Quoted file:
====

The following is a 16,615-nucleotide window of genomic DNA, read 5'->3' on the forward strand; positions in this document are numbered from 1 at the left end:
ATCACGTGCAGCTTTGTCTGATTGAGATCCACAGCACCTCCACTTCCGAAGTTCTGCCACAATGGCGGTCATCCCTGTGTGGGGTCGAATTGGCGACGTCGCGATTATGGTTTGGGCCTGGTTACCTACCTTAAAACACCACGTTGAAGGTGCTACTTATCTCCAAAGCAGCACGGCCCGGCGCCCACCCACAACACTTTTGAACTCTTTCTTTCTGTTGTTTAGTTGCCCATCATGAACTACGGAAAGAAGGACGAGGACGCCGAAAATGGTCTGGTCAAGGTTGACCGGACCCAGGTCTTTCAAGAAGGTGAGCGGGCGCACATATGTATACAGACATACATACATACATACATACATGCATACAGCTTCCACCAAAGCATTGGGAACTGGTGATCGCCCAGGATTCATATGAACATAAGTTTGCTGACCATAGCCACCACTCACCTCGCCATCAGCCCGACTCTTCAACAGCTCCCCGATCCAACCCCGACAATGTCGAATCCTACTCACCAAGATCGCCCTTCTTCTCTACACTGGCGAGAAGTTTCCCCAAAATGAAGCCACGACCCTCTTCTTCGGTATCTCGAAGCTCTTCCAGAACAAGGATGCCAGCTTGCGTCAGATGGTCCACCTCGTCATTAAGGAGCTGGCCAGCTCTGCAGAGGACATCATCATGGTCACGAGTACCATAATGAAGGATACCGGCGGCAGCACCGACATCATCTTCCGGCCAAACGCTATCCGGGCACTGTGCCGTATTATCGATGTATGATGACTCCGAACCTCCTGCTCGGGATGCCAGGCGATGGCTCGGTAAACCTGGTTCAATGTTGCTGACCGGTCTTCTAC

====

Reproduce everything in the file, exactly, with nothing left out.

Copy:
The following is a 16,615-nucleotide window of genomic DNA, read 5'->3' on the forward strand; positions in this document are numbered from 1 at the left end:
ATCACGTGCAGCTTTGTCTGATTGAGATCCACAGCACCTCCACTTCCGAAGTTCTGCCACAATGGCGGTCATCCCTGTGTGGGGTCGAATTGGCGACGTCGCGATTATGGTTTGGGCCTGGTTACCTACCTTAAAACACCACGTTGAAGGTGCTACTTATCTCCAAAGCAGCACGGCCCGGCGCCCACCCACAACACTTTTGAACTCTTTCTTTCTGTTGTTTAGTTGCCCATCATGAACTACGGAAAGAAGGACGAGGACGCCGAAAATGGTCTGGTCAAGGTTGACCGGACCCAGGTCTTTCAAGAAGGTGAGCGGGCGCACATATGTATACAGACATACATACATACATACATACATGCATACAGCTTCCACCAAAGCATTGGGAACTGGTGATCGCCCAGGATTCATATGAACATAAGTTTGCTGACCATAGCCACCACTCACCTCGCCATCAGCCCGACTCTTCAACAGCTCCCCGATCCAACCCCGACAATGTCGAATCCTACTCACCAAGATCGCCCTTCTTCTCTACACTGGCGAGAAGTTTCCCCAAAATGAAGCCACGACCCTCTTCTTCGGTATCTCGAAGCTCTTCCAGAACAAGGATGCCAGCTTGCGTCAGATGGTCCACCTCGTCATTAAGGAGCTGGCCAGCTCTGCAGAGGACATCATCATGGTCACGAGTACCATAATGAAGGATACCGGCGGCAGCACCGACATCATCTTCCGGCCAAACGCTATCCGGGCACTGTGCCGTATTATCGATGTATGATGACTCCGAACCTCCTGCTCGGGATGCCAGGCGATGGCTCGGTAAACCTGGTTCAATGTTGCTGACCGGTCTTCTAC